Picks and Pans Review: The Company of Women
by Mary Gordon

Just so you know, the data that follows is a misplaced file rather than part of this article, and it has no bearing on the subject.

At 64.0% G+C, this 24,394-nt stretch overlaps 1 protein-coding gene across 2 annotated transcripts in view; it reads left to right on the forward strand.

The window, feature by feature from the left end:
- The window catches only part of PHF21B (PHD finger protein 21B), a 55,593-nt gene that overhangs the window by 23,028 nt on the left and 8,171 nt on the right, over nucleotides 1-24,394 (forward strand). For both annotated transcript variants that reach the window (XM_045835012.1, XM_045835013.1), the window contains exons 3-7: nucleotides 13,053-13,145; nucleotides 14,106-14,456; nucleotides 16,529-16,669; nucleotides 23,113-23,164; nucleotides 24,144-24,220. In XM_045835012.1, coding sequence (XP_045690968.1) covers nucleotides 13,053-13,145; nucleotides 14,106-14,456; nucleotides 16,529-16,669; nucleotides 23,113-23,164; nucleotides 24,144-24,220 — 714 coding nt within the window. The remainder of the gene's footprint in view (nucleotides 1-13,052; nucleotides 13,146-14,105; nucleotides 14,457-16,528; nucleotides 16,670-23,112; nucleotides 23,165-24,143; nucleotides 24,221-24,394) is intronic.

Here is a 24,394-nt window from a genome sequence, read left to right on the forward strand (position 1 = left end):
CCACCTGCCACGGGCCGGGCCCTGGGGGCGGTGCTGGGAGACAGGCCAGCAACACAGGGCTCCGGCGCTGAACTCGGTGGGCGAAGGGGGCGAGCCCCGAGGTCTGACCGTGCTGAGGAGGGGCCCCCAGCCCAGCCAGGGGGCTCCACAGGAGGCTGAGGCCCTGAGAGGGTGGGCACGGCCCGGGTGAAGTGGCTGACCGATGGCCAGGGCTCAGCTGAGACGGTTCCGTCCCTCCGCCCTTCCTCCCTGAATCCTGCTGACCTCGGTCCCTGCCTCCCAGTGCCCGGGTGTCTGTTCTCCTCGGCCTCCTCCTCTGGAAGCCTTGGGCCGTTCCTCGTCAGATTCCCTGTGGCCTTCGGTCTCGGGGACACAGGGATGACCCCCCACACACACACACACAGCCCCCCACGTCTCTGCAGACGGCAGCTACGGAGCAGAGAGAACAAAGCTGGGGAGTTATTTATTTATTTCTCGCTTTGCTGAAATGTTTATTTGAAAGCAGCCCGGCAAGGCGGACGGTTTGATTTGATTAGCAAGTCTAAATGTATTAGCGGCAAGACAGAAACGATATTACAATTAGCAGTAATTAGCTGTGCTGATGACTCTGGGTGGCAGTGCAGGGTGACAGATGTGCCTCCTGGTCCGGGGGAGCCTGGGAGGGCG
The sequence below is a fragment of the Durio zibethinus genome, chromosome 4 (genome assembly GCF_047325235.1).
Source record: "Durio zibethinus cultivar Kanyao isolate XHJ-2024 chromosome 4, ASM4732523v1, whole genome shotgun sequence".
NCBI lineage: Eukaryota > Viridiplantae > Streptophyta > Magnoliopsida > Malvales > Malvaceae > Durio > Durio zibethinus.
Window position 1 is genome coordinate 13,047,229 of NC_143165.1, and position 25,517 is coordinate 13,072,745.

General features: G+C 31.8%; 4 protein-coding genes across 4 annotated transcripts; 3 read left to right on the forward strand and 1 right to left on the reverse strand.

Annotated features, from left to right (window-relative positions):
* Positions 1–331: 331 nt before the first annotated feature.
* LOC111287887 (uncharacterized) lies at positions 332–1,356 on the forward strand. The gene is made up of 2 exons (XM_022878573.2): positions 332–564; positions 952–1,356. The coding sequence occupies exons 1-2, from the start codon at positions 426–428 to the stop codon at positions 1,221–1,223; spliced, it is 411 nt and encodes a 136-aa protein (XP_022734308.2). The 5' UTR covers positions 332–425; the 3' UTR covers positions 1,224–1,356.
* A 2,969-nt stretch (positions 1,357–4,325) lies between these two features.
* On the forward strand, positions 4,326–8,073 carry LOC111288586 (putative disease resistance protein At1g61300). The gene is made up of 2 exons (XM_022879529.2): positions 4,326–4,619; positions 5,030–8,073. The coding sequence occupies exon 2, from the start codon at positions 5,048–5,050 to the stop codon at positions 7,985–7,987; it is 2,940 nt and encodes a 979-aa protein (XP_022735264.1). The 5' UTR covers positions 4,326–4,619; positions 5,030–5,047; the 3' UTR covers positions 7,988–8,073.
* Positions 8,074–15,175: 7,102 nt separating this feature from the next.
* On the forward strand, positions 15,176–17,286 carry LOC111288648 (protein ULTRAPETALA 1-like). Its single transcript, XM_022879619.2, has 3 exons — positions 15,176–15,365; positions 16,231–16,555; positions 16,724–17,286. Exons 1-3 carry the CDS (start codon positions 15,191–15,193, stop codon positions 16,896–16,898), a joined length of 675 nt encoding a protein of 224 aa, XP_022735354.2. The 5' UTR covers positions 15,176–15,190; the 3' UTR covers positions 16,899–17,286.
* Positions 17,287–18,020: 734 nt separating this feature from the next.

In her second novel, Mary Gordon threads her misgivings about Catholicism through the familiar theme of victimized women. Her heroine, raised and influenced by a coven of five doting women and an arrogant, uncompassionate priest, manages to escape their stifling love. But in college she becomes politicized and loses her virginity to a swinish professor who soon discards her. Her tragic fall from grace—from independent young woman to unwed mother and dropout—is the fulcrum of the plot. As penance, she must retreat to the country to raise her child among the same women and priest she had fled. Gordon, 31, as exquisitely precise with her language as she was in Final Payments, almost compensates for her tired theme, but in prostrating her characters under the jackboot of religion, she redeems neither them nor the novel. (Random House, $12.95)
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